Geographical Botany of New Zealand.
Explanatory of a Series of Essays by
Sir David Monro, and Messrs. Travers and Buchanan.
Read before the Wellington Philosophical Society, September 15, 1868.
In communicating the following Essays, I will take the opportunity of explaining briefly, by a single example, the chief physical peculiarities which regulate the distribution of the vegetation in the South Island.
The accompanying diagram (see Illustration) is an ideal section across the island, between latitudes 40° 30′ and 46° 30′ S. The greatest altitude met with, in such a section, will be 10,000 feet, but the mean elevation of the ridges that connect the various summits is barely 5000 feet, while in these occur breaks, or “passes,” in the mountain chain, which by permitting the passage of the western winds, give rise to local modifications of the flora, at the points where they lead out on the eastern slope. The best known of these are, the pass from the head of the Wanaka Lake, by which Dr. Haast crossed to Jackson's Bay; and the Greenstone Pass, leading from the Wakatipu Lake to Martin's Bay. Another pass, only a few miles in length, crosses the narrowest part of the Southern Alps, between the head of the sounds and arms of the Te Anau Lake.
These breaks in the mountain chain have all about the same altitude of less than 2000 feet above the sea level, which is sufficiently low to admit of the transfusion of many species of plants.
From the fact, that these “passes” follow longitudinal valleys, with a succession of short gorges at right angles to their general course, and do not coincide with straight transverse depressions, the influence which in the latter case they would have exercised on the climate of the interior, is greatly reduced; nevertheless, the mild and genial climate that is experienced in the neighbourhood of the Wanaka and Wakatipu Lakes, is to be attributed, in a great measure, to the existence of these deeply cut notches in the mountains.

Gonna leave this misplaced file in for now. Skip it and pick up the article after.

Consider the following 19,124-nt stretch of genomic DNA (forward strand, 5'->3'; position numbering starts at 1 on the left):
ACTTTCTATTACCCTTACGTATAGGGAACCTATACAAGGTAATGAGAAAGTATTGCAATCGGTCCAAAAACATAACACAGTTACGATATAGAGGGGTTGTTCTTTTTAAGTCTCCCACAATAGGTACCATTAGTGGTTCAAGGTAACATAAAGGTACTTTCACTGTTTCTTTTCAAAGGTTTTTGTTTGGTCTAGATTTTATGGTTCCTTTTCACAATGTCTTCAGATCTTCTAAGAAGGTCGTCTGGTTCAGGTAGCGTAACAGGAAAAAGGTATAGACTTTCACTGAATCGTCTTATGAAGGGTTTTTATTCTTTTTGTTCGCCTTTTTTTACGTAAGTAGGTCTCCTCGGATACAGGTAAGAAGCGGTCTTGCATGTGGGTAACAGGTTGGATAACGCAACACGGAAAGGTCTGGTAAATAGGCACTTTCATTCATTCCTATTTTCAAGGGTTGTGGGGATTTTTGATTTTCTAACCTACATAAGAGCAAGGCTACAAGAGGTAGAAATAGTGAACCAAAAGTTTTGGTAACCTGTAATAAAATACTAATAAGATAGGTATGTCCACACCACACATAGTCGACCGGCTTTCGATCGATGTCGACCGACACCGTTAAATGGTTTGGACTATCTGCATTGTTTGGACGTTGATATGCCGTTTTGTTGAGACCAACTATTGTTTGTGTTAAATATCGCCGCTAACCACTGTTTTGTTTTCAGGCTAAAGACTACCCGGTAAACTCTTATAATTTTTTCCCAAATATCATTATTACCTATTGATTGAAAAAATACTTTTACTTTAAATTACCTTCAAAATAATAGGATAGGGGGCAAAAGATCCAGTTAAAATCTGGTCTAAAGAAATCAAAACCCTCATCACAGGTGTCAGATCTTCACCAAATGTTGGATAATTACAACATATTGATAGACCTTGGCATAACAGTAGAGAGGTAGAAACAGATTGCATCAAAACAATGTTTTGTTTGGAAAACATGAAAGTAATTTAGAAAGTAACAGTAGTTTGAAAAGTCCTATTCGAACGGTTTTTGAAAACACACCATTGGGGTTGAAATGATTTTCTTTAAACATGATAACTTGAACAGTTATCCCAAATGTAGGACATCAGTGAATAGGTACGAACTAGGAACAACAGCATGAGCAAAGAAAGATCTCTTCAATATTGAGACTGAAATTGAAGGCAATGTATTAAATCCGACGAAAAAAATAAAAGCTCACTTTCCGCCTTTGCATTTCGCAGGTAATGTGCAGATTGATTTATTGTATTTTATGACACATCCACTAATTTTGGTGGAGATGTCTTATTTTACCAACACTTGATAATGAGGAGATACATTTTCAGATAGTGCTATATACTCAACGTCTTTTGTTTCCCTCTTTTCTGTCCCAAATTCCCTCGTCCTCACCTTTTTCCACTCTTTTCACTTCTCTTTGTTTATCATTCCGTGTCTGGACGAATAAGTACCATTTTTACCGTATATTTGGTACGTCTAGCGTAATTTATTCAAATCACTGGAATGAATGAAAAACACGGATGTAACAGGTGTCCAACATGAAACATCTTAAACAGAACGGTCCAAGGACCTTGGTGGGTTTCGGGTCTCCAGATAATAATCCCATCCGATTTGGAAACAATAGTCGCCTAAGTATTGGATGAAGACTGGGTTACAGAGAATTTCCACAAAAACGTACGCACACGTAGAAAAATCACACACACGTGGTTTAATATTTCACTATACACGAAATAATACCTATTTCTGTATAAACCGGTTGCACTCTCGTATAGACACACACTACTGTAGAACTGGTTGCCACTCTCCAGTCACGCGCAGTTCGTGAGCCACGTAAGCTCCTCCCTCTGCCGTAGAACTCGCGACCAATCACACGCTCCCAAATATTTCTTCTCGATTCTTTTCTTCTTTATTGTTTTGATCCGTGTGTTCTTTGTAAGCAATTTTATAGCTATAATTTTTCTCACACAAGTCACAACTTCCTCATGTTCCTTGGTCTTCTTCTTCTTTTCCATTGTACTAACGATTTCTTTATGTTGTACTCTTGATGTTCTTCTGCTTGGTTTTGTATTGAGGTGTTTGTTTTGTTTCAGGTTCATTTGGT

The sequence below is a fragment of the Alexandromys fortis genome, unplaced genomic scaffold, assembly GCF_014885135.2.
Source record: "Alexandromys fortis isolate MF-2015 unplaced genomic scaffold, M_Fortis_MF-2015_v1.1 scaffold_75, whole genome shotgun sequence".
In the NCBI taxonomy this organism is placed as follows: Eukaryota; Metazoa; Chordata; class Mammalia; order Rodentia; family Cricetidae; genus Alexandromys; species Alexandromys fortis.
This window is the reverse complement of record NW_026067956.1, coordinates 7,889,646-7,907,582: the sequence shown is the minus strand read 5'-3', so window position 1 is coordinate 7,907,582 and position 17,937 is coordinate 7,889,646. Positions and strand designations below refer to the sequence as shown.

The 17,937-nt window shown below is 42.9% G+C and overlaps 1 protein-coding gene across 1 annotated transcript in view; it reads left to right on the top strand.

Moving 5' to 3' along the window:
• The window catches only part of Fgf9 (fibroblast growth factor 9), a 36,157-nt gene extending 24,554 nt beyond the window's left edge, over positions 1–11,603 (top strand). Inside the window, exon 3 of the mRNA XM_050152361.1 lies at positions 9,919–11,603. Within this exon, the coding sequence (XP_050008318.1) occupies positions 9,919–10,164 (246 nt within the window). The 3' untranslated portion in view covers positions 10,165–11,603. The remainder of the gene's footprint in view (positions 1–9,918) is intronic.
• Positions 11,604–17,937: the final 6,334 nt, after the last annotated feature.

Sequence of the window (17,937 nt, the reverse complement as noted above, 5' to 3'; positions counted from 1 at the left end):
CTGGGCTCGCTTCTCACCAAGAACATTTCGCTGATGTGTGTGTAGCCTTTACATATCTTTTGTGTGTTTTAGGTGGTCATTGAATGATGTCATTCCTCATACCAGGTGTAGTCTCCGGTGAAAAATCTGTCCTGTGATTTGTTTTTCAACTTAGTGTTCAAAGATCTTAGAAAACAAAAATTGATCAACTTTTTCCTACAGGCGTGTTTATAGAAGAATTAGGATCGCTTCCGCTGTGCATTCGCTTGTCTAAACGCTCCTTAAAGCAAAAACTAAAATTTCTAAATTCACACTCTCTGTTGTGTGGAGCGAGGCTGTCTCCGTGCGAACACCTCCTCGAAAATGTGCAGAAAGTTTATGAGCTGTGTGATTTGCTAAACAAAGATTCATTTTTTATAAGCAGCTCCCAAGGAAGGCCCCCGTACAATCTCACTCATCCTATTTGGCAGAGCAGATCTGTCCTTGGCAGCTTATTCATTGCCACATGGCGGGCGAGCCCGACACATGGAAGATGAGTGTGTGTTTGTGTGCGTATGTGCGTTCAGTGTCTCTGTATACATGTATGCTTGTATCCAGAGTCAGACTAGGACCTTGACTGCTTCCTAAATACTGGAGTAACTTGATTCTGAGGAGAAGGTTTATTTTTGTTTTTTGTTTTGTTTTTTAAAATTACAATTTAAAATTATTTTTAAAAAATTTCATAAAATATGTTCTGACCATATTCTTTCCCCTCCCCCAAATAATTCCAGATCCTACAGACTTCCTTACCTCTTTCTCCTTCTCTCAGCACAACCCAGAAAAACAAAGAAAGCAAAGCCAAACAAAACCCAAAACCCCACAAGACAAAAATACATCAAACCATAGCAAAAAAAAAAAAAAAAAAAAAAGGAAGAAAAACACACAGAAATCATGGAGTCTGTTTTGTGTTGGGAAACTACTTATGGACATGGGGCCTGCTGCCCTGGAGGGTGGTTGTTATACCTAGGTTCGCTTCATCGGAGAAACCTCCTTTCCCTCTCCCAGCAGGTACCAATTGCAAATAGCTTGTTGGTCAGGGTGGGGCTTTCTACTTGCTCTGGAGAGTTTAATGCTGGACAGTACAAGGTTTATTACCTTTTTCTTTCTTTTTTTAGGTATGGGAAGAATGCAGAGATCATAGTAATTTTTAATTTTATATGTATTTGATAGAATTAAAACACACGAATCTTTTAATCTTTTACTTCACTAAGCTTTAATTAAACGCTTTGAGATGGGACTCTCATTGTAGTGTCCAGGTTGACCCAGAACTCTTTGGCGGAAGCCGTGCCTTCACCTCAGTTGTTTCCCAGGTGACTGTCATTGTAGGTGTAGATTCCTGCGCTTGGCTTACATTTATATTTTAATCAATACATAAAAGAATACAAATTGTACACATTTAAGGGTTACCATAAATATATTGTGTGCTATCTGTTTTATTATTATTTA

From comparative meteorological observations, it would appear that four times the quantity of rain falls on the west than on the east coast; and this, as may be expected, produces a marked difference in the character of the flora. Moreover owing to the influence of the mountains which thus intercept the moist winds, a comparatively arid district occurs in the interior of the province, which approaches to within a variable
distance of the east coast, according to the form of the surface, and the prevalence of dry shingly soils.
Whatever may have been the original botanical features of this district, it is now, at least, characterized by an almost total absence of forest. That heavy timber, at one time, grew upon the ranges, is indicated by the occurrence of large half-consumed logs; but it is very improbable from the nature of the soil on the flat basin-like plains, that they ever supported any other kind of vegetation than grasses and low scrub.
In addition, therefore, to the division of the Flora into Zones according to altitude; it is intended, in the diagram, to represent the three parallel disricts of the West, Central, and Eastern parts of the province.
Zone A, consists of mixed bush. A 1, is the forest of the West Coast, that clothes steep slopes and confined valleys, which open directly on the sea without the intervention of open or alluvial land. It presents no essential difference of character, between the sea level and an altitude of 4200 feet (which is the highest limit ever reached by the sylvan zone in any part of Otago), while in many instances it ceases, without obvious reason, at a much lower elevation.
As indicated by the prevalence of certain trees, the western forest may be sub-divided as follows:
(a) Along the shore there is a profusion of shrub Veronicas and Olearias, and large Iron Wood trees with gnarled branches.
(b) The flat land and low spurs are covered with the common species of Pines and Birch, such as Rimu, Totara, Weinmannia (Karmahi), and Fagus (Tawai), with a dense undergrowth, and many tree ferns, among which the most remarkable is the Mamaku (Cyathea medullaris), a tree Fern only found in Otago, on the west coast, though common in the northern provinces.